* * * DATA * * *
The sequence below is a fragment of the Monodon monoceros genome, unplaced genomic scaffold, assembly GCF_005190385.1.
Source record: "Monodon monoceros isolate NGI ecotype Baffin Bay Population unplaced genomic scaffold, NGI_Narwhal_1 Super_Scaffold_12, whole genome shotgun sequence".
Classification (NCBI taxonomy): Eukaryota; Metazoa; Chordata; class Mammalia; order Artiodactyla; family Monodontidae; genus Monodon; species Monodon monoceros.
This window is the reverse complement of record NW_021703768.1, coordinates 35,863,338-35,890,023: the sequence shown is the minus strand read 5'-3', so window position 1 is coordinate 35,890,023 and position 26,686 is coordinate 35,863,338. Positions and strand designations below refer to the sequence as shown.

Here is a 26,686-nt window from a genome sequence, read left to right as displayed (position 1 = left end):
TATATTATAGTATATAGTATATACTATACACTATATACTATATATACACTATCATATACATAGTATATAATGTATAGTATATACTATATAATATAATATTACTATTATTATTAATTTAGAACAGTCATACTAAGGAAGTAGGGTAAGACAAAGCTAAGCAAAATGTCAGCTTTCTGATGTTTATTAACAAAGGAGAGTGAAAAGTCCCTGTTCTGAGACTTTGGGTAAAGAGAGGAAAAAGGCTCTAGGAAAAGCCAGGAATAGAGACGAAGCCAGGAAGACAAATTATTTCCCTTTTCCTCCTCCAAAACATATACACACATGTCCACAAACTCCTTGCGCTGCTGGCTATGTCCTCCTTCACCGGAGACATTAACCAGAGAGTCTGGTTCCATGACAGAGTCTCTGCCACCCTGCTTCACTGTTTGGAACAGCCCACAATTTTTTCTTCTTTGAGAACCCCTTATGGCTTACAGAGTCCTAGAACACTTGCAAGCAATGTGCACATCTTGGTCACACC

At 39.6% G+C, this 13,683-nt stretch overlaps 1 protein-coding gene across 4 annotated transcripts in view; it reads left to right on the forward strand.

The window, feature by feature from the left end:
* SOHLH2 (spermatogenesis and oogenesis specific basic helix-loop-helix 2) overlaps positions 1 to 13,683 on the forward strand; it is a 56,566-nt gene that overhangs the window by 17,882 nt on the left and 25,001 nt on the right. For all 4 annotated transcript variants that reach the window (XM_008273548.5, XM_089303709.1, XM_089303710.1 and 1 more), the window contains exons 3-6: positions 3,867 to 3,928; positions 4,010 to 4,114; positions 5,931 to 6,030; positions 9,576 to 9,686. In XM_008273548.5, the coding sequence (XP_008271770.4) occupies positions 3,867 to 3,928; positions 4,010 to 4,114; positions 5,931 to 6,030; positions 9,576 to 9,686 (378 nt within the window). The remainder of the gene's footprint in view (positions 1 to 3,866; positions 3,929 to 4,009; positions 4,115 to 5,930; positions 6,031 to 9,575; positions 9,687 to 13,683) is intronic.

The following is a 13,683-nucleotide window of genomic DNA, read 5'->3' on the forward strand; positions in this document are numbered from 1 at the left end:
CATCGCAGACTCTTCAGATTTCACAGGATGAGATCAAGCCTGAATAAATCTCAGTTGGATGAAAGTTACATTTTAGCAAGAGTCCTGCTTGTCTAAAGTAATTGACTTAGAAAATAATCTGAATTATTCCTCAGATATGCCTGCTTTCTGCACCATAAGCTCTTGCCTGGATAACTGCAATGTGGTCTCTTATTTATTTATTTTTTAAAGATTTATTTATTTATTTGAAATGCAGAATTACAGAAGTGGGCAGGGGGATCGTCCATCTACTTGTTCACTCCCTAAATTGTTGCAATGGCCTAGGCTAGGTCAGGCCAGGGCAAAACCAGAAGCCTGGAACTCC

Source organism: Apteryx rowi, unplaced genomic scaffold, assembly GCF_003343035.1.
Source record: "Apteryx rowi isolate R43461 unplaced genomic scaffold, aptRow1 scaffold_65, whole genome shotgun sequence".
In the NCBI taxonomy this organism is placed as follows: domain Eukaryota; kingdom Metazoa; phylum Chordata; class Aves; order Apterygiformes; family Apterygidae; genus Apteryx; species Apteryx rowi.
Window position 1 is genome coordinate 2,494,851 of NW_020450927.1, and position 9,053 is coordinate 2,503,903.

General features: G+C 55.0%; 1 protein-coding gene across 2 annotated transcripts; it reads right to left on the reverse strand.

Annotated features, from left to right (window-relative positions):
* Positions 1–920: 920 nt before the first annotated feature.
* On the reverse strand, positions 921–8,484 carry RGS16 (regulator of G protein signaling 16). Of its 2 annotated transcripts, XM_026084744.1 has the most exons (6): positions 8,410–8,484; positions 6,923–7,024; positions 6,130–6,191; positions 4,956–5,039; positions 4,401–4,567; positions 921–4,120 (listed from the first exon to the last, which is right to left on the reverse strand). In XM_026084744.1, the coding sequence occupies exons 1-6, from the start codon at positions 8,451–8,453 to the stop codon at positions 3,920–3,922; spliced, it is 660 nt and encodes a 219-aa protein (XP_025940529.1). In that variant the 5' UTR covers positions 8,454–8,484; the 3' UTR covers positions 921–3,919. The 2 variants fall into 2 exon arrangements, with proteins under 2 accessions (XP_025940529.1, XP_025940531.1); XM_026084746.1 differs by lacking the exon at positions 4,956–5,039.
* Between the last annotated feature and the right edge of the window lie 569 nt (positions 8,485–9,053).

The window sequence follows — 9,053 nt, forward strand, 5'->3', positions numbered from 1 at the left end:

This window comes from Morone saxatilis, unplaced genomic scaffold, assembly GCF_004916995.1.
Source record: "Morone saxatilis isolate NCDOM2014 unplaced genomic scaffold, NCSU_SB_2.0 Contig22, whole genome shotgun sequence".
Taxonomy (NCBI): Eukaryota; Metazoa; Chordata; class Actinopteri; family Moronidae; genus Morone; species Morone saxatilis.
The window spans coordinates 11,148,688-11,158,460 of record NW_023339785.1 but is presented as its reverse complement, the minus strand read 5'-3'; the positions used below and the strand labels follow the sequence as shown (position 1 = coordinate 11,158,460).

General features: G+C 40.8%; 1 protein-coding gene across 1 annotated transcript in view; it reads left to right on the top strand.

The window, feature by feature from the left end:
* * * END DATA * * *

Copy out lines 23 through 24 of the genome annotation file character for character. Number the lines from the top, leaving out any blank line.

Source record: "Morone saxatilis isolate NCDOM2014 unplaced genomic scaffold, NCSU_SB_2.0 Contig22, whole genome shotgun sequence".
Taxonomy (NCBI): Eukaryota; Metazoa; Chordata; class Actinopteri; family Moronidae; genus Morone; species Morone saxatilis.